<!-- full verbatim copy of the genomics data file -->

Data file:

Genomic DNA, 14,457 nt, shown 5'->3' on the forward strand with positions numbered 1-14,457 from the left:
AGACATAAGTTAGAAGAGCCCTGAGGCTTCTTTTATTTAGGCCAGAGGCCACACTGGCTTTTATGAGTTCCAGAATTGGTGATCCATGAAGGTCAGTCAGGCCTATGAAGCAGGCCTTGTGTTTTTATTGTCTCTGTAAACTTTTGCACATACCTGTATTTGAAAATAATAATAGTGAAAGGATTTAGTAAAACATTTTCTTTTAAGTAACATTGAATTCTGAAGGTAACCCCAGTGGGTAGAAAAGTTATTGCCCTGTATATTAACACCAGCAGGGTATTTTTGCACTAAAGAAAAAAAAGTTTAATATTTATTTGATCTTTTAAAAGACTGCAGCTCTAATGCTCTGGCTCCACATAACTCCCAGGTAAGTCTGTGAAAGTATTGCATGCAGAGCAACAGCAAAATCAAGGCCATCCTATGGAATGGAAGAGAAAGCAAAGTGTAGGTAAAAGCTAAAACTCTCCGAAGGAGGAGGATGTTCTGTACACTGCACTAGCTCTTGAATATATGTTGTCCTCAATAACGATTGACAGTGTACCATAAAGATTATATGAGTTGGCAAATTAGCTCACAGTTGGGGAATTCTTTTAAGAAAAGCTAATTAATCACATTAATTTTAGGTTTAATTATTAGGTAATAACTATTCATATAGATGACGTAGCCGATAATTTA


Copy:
Genomic DNA, 14,457 nt, shown 5'->3' on the forward strand with positions numbered 1-14,457 from the left:
AGACATAAGTTAGAAGAGCCCTGAGGCTTCTTTTATTTAGGCCAGAGGCCACACTGGCTTTTATGAGTTCCAGAATTGGTGATCCATGAAGGTCAGTCAGGCCTATGAAGCAGGCCTTGTGTTTTTATTGTCTCTGTAAACTTTTGCACATACCTGTATTTGAAAATAATAATAGTGAAAGGATTTAGTAAAACATTTTCTTTTAAGTAACATTGAATTCTGAAGGTAACCCCAGTGGGTAGAAAAGTTATTGCCCTGTATATTAACACCAGCAGGGTATTTTTGCACTAAAGAAAAAAAAGTTTAATATTTATTTGATCTTTTAAAAGACTGCAGCTCTAATGCTCTGGCTCCACATAACTCCCAGGTAAGTCTGTGAAAGTATTGCATGCAGAGCAACAGCAAAATCAAGGCCATCCTATGGAATGGAAGAGAAAGCAAAGTGTAGGTAAAAGCTAAAACTCTCCGAAGGAGGAGGATGTTCTGTACACTGCACTAGCTCTTGAATATATGTTGTCCTCAATAACGATTGACAGTGTACCATAAAGATTATATGAGTTGGCAAATTAGCTCACAGTTGGGGAATTCTTTTAAGAAAAGCTAATTAATCACATTAATTTTAGGTTTAATTATTAGGTAATAACTATTCATATAGATGACGTAGCCGATAATTTA